Since 1994, the media has promoted the internet as a medium of political change among other things. Predictions about the true democratization of information via the Web suggested that the general public would be able to have their voices heard and that ordinary folks would finally be able to make a real difference in a political landscape where normally, the people with the largest campaign funding tend to have the loudest voices.
To be fair, some progress in that direction has been made. The internet has offered more people a chance to sound off and to get involved. But can these small steps forward truly result in major changes to the political system? Or have they already?
The imagined future
Prior to new millennium, the internet’s potential was considered almost unlimited. It could transform a wasteland of apathetic, uninterested, ill-informed voters (and a large number of non-voters) into active participants in a dialogue about where the country should be heading. One comparison was made to the famous ‘’Freedom of Speech’’ painting created by Norman Rockwell which depicted the regular working man talking the soapbox while white-collar men with more money and influence in the political sphere (such as bankers and business owners) actually listened to his concerns. For many, the internet promised to make this painting a reality.
Three national election and nine years later, we can evaluate how close the internet (social media etc.) has brought us to realizing Rockwell’s dream which depicts the essence of democracy – the equality of each person in the political system.
Then there are those who analyze governmental trends and believe that the internet is destined to bring about change. Whether it is the type of change described above or not, the chances they predict can bring about a political reformation.
Scott Proudfoot, a Canadian commentator on his own country’s political system, suggested in an article in 1999 that the internet would change the face of politics in three key ways:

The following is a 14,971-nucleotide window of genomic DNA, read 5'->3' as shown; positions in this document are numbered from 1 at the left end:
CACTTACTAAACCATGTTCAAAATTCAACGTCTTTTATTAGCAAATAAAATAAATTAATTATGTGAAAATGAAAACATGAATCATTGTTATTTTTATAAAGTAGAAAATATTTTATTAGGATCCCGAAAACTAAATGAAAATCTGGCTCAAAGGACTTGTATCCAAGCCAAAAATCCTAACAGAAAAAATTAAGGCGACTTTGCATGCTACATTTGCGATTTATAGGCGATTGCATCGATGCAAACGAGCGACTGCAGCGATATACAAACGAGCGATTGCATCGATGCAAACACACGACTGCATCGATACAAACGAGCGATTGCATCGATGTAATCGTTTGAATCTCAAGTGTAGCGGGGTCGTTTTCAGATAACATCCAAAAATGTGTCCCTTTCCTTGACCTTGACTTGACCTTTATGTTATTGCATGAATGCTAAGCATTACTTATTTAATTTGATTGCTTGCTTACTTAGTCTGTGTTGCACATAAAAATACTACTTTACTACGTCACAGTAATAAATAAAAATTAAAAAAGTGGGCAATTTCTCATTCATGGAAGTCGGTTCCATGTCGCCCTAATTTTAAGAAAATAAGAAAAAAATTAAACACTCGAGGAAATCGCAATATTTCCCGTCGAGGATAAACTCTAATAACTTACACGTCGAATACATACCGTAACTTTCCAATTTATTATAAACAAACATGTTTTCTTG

- Allow easier access to greater amounts of information.
- Allow any group to publicize their views cheaply.
- Allow interest groups to form more effortlessly.
While most would agree that the internet is capable of allowing all three of these things, they may disagree on how effective it has been in the last decade at making these things possible or on how effective it would be at changing the political system.
First, the internet clearly does allow people almost unlimited access to information. Not only can they freely access the latest in local, US, and world news headlines at sites such as Yahoo!, Google News and so on, but they read in-depth stories from major publications around the globe. They can also check out the viewpoints of other people through blogs, websites, and podcasts with just a quick search of a subject.
The idea is that with most information available for public access, more voters are going to be better informed on the issues and will make wiser choices when they enter the voting booth. Even without the internet, however, cable news programs have offered quite a bit of information in the last 20 to 25 years without making much change in the political system.
Second, groups should be able to share their viewpoints more easily. This would mean that even smaller groups would have a voice in the political scene. Technology is now closing the gaps between people from different societies.
Most political parties seem to care less about informing the public and hearing alternative voices than finding a cheap way to market their candidates to a wide audience. An article published in New York Times, for example, showed that Democrats and Republicans were using the internet to raise money and rally supporters because it was cheaper and more efficient than traditional methods. Despite the amount of information available on the internet, most people go online to seek out shared views, not opposing ones.
Currently, the internet has not moved much closer to changing the political system has hoped more than a decade ago. However, changes can sometimes be slow in coming. Despite its current shortcomings, the internet has the best potential to revolutionize politics in the United States and around the world. Whether it succeeds or not, depends largely on the activities of voters and non-voters.
- Voter calls, process top election watchdog’s priorities (ctv.ca)
- Geoffrey R. Stone: Fixing Citizens United (huffingtonpost.com)
- Revealed: Yahoo and Microsoft sell personal user data to political campaigns (EndtheLie.com)
- The politics of cynicism in the United States (intrepidreport.com)